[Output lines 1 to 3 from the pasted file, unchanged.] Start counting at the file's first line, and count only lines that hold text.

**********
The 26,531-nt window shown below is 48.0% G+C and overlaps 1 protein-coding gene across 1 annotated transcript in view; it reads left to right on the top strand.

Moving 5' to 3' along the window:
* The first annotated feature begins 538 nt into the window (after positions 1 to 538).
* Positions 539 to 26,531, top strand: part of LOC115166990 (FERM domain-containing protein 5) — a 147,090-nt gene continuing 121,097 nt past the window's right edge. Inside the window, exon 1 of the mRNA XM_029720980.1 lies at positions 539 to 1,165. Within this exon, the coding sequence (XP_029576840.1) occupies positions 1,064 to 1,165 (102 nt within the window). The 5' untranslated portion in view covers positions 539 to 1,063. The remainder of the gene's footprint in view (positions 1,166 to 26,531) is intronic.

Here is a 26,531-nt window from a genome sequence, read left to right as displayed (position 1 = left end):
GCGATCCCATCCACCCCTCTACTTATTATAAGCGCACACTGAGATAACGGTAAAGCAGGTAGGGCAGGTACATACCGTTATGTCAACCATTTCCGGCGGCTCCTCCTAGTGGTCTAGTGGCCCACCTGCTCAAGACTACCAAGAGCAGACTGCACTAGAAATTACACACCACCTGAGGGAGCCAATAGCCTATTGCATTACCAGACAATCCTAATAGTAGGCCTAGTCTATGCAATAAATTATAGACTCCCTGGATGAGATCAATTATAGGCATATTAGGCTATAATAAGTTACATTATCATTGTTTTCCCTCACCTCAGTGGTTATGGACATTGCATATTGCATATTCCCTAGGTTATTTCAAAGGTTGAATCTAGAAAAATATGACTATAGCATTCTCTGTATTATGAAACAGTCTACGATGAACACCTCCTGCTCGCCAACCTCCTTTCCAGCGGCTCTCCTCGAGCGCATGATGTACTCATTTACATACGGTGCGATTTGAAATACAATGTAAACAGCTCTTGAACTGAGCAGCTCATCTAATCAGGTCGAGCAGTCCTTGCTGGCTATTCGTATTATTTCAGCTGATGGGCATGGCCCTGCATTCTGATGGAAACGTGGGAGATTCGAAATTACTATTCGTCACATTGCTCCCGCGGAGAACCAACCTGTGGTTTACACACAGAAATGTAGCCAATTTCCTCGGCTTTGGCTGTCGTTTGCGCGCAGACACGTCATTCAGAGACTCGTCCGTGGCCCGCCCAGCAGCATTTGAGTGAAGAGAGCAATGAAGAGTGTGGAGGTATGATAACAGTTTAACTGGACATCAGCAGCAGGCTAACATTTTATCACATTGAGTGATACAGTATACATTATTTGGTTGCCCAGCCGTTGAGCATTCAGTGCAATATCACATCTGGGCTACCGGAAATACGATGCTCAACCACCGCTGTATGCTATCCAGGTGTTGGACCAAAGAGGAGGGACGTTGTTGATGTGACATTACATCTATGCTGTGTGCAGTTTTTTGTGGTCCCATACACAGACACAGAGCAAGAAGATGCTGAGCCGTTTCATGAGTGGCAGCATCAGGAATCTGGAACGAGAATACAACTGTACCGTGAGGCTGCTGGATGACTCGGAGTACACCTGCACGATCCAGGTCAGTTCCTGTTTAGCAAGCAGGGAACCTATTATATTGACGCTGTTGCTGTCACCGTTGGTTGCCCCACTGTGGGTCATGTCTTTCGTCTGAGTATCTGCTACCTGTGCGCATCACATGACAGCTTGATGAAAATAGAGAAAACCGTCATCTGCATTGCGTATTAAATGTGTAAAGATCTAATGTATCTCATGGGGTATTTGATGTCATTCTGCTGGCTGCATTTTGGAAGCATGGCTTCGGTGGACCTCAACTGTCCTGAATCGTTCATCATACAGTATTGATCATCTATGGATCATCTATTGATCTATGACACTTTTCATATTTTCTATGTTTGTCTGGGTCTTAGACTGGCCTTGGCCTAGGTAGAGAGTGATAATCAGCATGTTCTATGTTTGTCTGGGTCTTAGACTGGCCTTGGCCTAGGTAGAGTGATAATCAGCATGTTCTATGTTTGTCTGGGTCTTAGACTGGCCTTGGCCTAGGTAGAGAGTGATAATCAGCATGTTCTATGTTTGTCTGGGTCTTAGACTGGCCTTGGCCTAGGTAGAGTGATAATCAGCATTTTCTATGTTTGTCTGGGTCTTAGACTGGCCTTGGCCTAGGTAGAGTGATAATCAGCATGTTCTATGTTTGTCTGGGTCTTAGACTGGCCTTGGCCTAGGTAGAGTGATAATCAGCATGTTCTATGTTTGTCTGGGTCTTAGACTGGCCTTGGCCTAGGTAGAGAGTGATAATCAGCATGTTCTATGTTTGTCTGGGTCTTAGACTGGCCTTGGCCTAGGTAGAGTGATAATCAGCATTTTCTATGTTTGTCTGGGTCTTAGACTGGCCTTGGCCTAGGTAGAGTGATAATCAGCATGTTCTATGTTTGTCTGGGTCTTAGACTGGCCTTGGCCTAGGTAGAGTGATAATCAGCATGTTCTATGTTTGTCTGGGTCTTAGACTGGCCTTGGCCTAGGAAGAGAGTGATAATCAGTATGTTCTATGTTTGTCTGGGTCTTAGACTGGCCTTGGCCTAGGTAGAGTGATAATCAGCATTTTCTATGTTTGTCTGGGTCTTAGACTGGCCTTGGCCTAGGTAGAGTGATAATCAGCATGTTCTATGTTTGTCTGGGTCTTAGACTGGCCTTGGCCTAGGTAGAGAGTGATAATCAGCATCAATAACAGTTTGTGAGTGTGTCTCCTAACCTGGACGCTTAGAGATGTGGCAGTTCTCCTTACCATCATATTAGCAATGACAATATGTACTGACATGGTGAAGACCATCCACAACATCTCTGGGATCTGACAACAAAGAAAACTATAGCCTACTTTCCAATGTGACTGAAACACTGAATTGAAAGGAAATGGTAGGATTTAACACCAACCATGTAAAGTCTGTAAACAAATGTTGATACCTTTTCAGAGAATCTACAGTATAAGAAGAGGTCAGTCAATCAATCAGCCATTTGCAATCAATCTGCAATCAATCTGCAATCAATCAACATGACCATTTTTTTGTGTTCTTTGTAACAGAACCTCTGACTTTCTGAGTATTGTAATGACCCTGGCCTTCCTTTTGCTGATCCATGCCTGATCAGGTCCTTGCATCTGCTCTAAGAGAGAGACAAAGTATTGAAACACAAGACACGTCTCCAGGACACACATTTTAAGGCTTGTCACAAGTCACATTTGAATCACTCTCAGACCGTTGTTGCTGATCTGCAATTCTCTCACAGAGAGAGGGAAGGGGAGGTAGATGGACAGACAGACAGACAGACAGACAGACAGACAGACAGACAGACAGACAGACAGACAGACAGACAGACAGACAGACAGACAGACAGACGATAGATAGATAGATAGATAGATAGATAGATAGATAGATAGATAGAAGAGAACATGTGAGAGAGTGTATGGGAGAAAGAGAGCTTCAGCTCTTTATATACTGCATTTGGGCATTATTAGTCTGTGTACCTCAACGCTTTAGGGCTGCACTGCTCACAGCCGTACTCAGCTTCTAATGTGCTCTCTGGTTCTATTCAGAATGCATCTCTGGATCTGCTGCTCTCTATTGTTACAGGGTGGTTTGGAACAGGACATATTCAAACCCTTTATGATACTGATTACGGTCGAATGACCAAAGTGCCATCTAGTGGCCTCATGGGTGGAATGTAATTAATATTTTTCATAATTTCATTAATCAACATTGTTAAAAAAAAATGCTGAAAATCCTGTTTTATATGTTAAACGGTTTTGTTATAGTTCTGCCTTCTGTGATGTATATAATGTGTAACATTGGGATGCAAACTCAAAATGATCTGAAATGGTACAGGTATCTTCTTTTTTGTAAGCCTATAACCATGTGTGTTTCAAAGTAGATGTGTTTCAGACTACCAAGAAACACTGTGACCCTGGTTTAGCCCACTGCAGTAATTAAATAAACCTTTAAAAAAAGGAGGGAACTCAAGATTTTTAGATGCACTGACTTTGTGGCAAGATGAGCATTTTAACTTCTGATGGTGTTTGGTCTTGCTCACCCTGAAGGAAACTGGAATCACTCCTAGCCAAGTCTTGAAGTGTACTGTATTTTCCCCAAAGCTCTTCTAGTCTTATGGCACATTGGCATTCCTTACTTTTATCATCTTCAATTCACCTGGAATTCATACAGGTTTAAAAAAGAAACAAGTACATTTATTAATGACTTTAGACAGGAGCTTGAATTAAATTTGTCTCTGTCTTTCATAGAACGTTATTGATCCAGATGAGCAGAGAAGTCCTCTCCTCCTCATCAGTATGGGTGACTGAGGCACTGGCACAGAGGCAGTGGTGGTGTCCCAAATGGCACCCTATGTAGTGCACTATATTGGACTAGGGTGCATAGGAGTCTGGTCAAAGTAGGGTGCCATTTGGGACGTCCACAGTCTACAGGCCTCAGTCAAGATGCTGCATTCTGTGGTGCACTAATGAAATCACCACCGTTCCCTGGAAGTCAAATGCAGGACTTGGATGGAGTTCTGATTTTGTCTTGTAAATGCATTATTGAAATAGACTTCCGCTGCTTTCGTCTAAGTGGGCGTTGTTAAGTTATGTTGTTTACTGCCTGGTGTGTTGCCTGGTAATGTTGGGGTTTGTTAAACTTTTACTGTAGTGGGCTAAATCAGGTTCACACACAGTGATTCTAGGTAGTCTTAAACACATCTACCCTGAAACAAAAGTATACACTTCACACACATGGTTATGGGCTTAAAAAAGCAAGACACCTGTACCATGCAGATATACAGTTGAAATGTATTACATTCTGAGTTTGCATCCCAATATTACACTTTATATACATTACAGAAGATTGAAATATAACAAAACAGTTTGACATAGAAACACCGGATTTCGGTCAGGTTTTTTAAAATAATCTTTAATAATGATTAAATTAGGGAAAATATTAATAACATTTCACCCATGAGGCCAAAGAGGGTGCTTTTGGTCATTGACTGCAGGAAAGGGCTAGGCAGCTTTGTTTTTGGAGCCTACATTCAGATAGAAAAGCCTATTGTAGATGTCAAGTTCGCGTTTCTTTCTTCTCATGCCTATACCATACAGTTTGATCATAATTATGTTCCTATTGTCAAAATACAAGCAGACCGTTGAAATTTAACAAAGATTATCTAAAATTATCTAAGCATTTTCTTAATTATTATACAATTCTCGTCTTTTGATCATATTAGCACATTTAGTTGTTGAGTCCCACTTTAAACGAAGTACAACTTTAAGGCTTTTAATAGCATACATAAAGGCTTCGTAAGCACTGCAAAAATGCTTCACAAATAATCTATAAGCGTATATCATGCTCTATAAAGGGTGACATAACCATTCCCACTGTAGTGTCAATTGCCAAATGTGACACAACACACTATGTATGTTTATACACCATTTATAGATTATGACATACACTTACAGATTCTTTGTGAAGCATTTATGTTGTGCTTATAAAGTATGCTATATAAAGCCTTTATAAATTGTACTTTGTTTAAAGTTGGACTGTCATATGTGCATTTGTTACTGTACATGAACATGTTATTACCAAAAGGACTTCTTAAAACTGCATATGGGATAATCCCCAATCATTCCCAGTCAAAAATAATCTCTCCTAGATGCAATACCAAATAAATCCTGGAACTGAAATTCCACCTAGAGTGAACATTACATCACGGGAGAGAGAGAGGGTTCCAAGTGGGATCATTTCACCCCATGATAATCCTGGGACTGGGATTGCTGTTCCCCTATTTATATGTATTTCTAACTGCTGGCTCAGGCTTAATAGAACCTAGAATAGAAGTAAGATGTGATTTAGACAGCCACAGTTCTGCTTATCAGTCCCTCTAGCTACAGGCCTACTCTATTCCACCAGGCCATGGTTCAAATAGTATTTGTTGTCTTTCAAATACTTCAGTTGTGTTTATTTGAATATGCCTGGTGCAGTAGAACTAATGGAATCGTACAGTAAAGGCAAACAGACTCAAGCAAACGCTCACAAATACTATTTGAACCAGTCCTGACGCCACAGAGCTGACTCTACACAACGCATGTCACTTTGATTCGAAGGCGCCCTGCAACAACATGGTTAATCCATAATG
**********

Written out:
The 26,531-nt window shown below is 48.0% G+C and overlaps 1 protein-coding gene across 1 annotated transcript in view; it reads left to right on the top strand.

Moving 5' to 3' along the window:
* The first annotated feature begins 538 nt into the window (after positions 1 to 538).